Savannah cats are incredibly beautiful and interesting creatures. Because of their hybrid status — they are half wild serval, half domesticated cat — it can occasionally seem like they are quite different from your average housecat, and the way they bond is one of these differences.
Savannah cats tend to bond with one or two people at most. However, this tends to depend on what generation they are. F1s are closer to their “wild” side, so they tend to only bond with one person. F2s, F3s, and F4s can bond with about two people, though every cat connects in their own way.
Knowing your Savannah’s generation is incredibly helpful in truly understanding how many people they may bond with, as well as how they may interact with other animals in your home. Below, we dive into everything you need to know about Savannahs and their bonding process.
Savannah Bonding With People And Family
Savannah cats are often called cats with dog-like personalities — and this is completely true. Savannah’s have so many traits that make them seem more like dogs than like cats. They’re incredibly adventurous and very loyal. Much like dogs do, Savannahs will follow their owners around the house, ever a loyal best friend.
Savannah cats have also been known to run to the front door and meet their owner in greeting — with a meow and a fluffing of the base of their tail — when their owner gets home from work. Again, these cats are incredibly loyal to those that they love. So, don’t be surprised if your Savannah begins to follow you around. This just means that they love you!
However, with all this said, Savannahs still have some wild serval in them. And, just like domesticated cats, sometimes they really want to be left alone. You can see this loner side come out more often with the “wilder” generations, such as F1 cats. However, it isn’t just confined to F1s, as all Savannahs occasionally need their alone time.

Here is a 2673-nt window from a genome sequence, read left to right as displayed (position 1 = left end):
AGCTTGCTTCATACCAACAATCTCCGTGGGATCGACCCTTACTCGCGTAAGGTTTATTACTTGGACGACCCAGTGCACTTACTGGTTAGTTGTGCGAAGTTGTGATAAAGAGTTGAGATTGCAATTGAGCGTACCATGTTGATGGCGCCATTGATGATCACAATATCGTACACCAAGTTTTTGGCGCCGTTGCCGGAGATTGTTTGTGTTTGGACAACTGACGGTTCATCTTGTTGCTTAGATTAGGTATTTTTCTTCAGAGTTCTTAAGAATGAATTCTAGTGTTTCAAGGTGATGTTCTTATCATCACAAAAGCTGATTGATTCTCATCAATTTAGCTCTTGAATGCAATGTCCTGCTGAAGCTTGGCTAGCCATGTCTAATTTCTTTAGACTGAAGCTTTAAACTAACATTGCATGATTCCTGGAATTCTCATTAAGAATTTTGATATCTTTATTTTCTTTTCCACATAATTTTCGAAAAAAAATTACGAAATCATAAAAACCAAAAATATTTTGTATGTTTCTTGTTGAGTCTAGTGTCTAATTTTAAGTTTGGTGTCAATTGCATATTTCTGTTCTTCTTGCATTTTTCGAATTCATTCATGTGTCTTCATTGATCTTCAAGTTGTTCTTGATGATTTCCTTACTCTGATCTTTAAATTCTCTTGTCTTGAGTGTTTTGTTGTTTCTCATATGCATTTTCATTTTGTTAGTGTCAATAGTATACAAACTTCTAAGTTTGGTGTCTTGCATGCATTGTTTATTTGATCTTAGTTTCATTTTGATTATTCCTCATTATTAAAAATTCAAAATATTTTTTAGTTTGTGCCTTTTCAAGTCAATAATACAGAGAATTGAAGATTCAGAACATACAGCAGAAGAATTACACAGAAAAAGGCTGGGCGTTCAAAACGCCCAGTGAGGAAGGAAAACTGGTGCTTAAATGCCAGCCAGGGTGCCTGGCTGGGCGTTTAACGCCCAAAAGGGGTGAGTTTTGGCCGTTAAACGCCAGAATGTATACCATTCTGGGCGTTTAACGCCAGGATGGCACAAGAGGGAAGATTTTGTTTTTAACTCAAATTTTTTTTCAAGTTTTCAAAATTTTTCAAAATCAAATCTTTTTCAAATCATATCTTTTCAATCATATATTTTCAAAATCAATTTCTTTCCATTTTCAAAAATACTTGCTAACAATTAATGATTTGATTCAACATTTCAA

Savannahs Bonding With People
For the most part, Savannah cats bond with one person, though sometimes they can bond with two people. Every cat is unique, so there’s no telling how many people your Savannah may specifically bond with. However, knowing your Savannah’s generation can really help you understand how they connect with people.
The closer a Savannah cat is to their wild serval side, the more likely they’ll only bond with one person. So, if you have an F1 Savannah, they’ll probably only bond with one person in your household. F2s, F3s, and F4s can all easily bond with two people. With all this said, F1s can still sometimes bond with two people! Every cat is unique, so it really just depends on your specific Savannah.
F3s and F4s are easier to socialize with and train than F2s and especially F1s. While all Savannahs have the ability to be very friendly cats (to both people and other pets), you might have a harder time getting your F1 cat tosocialize with others, especially if their breeder didn’t give them this chance. Therefore, F1s may not “bond” with people as easily as the other generations do.
Savannahs And Your Family
As we explained above, the closer your Savannah is to their wild serval side, the less social they’ll be. F1s, as they’re a first-generation Savannah, can sometimes be antisocial towards strangers and kids. They may also be more territorial than the other generations. Ensuring that your Savannah is well socialized with others when they are young can help avoid any severe antisocial behavior.
F2s, meanwhile, arequite sociable and actually do really well with kids. They love interacting with their immediate family (those that live in their household) and don’t mind strangers in your house. F3s also are very social and don’t mind when visitors come over. F3s are known to closely bond with their entire family and love being around them.
F4s (and all later generations) continue to be social creatures who love spending time with their family and don’t mind when visitors come by your house. All cats can be territorial, though, so don’t forget this! As long as all Savannahs are adequately socialized and trained when they are kittens, you shouldn’t have any significant issues later down the line.
Pairs May Not Always Be A Good Idea